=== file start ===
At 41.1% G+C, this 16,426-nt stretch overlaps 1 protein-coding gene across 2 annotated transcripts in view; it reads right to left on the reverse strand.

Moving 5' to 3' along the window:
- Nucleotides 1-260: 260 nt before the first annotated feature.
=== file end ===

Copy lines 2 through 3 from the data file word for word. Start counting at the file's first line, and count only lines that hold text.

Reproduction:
Moving 5' to 3' along the window:
- Nucleotides 1-260: 260 nt before the first annotated feature.